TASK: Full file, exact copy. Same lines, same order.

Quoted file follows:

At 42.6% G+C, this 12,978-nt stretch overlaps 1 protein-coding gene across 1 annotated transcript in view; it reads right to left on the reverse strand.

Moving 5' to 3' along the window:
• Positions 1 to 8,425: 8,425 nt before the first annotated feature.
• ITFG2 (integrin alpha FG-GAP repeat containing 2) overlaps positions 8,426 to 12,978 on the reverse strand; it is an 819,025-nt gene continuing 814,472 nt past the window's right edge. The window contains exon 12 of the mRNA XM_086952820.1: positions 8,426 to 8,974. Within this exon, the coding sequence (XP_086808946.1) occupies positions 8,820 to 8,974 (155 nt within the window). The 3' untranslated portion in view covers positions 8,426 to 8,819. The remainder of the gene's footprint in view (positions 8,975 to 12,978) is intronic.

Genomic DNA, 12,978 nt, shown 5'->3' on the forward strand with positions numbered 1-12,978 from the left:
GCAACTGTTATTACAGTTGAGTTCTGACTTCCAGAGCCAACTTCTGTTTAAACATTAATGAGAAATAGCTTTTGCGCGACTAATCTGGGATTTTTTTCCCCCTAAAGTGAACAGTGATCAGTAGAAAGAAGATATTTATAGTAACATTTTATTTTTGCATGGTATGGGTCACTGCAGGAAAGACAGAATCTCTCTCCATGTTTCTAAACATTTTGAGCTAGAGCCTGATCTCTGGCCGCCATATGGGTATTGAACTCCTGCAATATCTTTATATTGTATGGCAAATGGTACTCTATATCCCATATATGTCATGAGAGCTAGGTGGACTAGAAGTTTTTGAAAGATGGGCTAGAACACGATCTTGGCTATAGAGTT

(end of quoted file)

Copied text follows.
At 42.6% G+C, this 12,978-nt stretch overlaps 1 protein-coding gene across 1 annotated transcript in view; it reads right to left on the reverse strand.

Moving 5' to 3' along the window:
• Positions 1 to 8,425: 8,425 nt before the first annotated feature.
• ITFG2 (integrin alpha FG-GAP repeat containing 2) overlaps positions 8,426 to 12,978 on the reverse strand; it is an 819,025-nt gene continuing 814,472 nt past the window's right edge. The window contains exon 12 of the mRNA XM_086952820.1: positions 8,426 to 8,974. Within this exon, the coding sequence (XP_086808946.1) occupies positions 8,820 to 8,974 (155 nt within the window). The 3' untranslated portion in view covers positions 8,426 to 8,819. The remainder of the gene's footprint in view (positions 8,975 to 12,978) is intronic.

Genomic DNA, 12,978 nt, shown 5'->3' on the forward strand with positions numbered 1-12,978 from the left:
GCAACTGTTATTACAGTTGAGTTCTGACTTCCAGAGCCAACTTCTGTTTAAACATTAATGAGAAATAGCTTTTGCGCGACTAATCTGGGATTTTTTTCCCCCTAAAGTGAACAGTGATCAGTAGAAAGAAGATATTTATAGTAACATTTTATTTTTGCATGGTATGGGTCACTGCAGGAAAGACAGAATCTCTCTCCATGTTTCTAAACATTTTGAGCTAGAGCCTGATCTCTGGCCGCCATATGGGTATTGAACTCCTGCAATATCTTTATATTGTATGGCAAATGGTACTCTATATCCCATATATGTCATGAGAGCTAGGTGGACTAGAAGTTTTTGAAAGATGGGCTAGAACACGATCTTGGCTATAGAGTT